It wasn’t even 9 a.m. Sunday, but Zaccagnini’s on Oaklawn Avenue was packed. The throng of customers defied lines, grabbing a ticket and eyeing the glass cases filled with elephant ears, brownies and apple turnovers. The line trickled out the door.
Owner Joe Zaccagnini was exactly where you’d expect him to be -– back in the kitchen. But this time it was for his final shift, as the family-owned bakery, a Rhode Island institution for 65 years, closed its doors.
Customers are devastated, but Joe is ready to say goodbye.
“I’ll miss all the crew and a lot of the customers, but I didn’t cry any tears on my way to work and I won’t cry any tears on my way home,” he said. “It’s something I’ve got to do.”
Zaccagnini’s is closing so that Joe and his wife, Donna, can retire from the business. He is looking forward to spending more time with his two children and four grandchildren. DeLuise Bakery will reopen in the same location as early as September, but the Zaccagnini’s sign will come down forever.
Joe’s father opened Zaccagnini’s in North Providence in 1947. Starting at age 7 Joe worked in the bakery, watching his father closely and getting more responsible as time wore on. By the time his dad was ready to retire, Joe was a full-fledged pastry chef. He and Donna bought the company in 1981, setting in stone his grueling work schedule. He is at the shop in the early morning hours, around 1:30 a.m., to get ready for the day to come. On weekends it’s even earlier, with Joe pulling into the parking lot before the day has broken, at 11 p.m. or 12 a.m. the night before.
“The hours are long, and I haven’t missed a day out of work in my entire life,” he said.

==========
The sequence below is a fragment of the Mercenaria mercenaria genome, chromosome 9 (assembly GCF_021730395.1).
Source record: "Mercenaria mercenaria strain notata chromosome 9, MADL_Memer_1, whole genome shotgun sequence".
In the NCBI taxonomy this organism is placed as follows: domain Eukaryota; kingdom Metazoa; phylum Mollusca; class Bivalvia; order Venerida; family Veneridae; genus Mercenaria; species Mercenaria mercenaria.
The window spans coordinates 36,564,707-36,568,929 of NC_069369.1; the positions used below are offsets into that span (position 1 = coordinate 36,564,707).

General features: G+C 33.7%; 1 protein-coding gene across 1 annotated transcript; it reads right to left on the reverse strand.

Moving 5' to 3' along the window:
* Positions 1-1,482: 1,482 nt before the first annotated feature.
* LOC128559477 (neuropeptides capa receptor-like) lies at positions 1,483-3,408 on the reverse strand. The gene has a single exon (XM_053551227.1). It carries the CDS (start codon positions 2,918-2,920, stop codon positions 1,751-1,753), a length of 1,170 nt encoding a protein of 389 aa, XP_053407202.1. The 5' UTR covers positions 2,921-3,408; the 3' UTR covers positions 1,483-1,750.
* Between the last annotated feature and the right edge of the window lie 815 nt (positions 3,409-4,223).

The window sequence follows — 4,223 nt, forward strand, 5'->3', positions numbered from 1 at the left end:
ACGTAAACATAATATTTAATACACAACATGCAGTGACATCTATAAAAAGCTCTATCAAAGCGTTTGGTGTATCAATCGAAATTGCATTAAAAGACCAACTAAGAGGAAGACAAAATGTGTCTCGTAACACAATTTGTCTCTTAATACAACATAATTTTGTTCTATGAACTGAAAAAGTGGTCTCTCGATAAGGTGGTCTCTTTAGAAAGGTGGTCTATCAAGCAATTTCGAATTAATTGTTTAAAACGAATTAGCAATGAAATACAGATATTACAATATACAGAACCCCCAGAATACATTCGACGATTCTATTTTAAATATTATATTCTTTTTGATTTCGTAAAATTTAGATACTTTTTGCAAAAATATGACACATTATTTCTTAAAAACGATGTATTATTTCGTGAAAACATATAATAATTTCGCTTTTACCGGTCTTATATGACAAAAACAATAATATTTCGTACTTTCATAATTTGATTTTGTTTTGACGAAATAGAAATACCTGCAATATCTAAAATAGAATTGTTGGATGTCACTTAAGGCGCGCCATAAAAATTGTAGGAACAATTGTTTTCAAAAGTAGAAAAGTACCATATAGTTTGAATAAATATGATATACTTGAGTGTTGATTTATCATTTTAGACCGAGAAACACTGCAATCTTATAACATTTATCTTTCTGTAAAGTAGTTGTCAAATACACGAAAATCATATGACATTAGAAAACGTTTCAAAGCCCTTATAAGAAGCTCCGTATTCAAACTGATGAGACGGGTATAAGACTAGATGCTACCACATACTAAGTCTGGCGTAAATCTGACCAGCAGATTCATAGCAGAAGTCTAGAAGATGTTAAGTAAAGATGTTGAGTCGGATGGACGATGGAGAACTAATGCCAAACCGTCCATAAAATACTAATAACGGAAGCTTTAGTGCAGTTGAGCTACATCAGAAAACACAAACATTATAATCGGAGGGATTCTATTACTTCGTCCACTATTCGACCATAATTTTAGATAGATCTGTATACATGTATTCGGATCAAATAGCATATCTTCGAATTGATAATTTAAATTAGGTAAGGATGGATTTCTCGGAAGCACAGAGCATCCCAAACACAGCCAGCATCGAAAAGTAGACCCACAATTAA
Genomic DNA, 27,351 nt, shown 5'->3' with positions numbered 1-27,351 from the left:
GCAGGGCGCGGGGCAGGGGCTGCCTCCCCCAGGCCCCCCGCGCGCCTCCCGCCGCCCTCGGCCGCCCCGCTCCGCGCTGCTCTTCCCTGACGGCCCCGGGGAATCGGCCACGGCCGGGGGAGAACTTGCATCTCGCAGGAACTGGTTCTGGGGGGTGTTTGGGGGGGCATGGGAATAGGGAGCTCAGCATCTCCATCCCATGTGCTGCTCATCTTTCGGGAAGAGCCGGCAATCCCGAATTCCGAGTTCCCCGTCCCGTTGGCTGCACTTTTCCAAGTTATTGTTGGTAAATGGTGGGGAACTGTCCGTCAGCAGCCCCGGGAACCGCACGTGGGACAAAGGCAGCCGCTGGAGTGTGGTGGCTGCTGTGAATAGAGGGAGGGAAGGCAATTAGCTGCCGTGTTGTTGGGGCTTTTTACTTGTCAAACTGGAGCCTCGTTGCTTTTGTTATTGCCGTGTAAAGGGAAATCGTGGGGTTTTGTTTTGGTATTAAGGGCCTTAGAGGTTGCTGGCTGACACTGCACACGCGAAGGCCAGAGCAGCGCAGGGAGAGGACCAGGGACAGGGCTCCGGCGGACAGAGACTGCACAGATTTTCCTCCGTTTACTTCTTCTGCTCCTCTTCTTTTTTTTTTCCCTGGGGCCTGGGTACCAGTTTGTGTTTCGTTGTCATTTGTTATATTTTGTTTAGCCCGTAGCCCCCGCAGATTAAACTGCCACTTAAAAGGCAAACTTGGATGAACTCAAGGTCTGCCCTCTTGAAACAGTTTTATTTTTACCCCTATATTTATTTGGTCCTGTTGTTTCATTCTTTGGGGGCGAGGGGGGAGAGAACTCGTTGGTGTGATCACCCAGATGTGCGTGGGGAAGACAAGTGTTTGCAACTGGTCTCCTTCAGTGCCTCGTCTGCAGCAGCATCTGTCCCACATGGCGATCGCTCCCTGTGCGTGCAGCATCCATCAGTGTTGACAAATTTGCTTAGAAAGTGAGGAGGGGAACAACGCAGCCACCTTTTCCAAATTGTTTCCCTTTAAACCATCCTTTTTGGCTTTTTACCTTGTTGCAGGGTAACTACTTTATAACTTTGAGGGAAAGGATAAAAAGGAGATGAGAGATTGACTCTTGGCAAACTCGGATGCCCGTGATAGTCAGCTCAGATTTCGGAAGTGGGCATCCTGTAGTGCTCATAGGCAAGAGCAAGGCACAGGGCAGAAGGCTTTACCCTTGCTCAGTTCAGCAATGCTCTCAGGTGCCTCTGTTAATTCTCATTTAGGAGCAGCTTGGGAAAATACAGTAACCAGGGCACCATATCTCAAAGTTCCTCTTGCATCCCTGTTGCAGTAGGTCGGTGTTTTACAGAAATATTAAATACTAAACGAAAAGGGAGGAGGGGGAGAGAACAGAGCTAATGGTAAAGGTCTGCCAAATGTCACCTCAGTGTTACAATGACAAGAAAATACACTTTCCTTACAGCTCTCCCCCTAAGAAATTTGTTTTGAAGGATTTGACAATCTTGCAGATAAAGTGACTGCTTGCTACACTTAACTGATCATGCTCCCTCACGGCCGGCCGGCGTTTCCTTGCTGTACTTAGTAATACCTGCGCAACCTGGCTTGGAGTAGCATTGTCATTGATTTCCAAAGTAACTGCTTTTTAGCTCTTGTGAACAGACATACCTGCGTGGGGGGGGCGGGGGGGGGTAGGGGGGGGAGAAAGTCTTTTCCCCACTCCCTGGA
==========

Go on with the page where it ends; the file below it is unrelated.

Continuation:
Peeking out from the kitchen, waving to longtime customers, Donna said the crowds have been steady all week, as people from Cranston and around the state have turned up for one last bite of the bakery. Saying goodbye to them, she said, is the hardest part.
“It’s very bittersweet,” she said. “I love my customers. It’s been a long haul, but [Joe] is due.”
The outpouring of support from customers has been “overwhelming,” Donna continued, and she said she is glad that her husband is getting to hear firsthand from supporters about what his work has meant to their own families.
“To him, it’s a job. He hasn’t realized the impact he has had on the lives of people,” she said, adding that Zaccagnini’s has been a part of too many weddings, birthdays, christenings and other celebrations to count.
They have also provided employment to many Cranston teens, who Joe says now return to the bakery with children of their own.
“I think about every girl who has gone through Cranston West and has worked here,” he said.
Customers yelled out well wishes while picking up their orders, telling the Zaccagninis and their employees how much they will miss the products and the camaraderie of coming into their neighborhood bakery. Among the patiently waiting patrons was School Committee member Janice Ruggieri, taking a seat outside to wait for her number to be called. Her children begged her to stop by the bakery for one last box of treats.
“They’ve saved me a million lunches, that’s for sure,” she said.
When asked what kept bringing customers like Ruggieri back, Joe said it’s the formulas developed by his father, back when the bakery business did everything from scratch.
“I do everything the same way my father taught me. The product is always consistent,” he said.
Standing in the corner of the bakery, trying to dodge hungry customers, was A.J. Favicchio, a film student at the University of Tampa whose family has been bringing him to Zaccagnini’s since he was two years old. He decided to honor the bakery’s contributions to the community by putting together a short documentary about their final days. With his video camera in hand, he lamented saying goodbye to the food and friends found at Zaccagnini’s.
“There’s nothing not to love about it. It’s very Cranston-oriented,” he said. “I’ve been dreading this day for a while.”
Favicchio says retirement will be a well-deserved break for the Zaccagnini family, however, and Joe in particular.
“Joe deserves a break from the business. He put so much undying work into it,” he said. “We owe it to Joe to give him that credit.”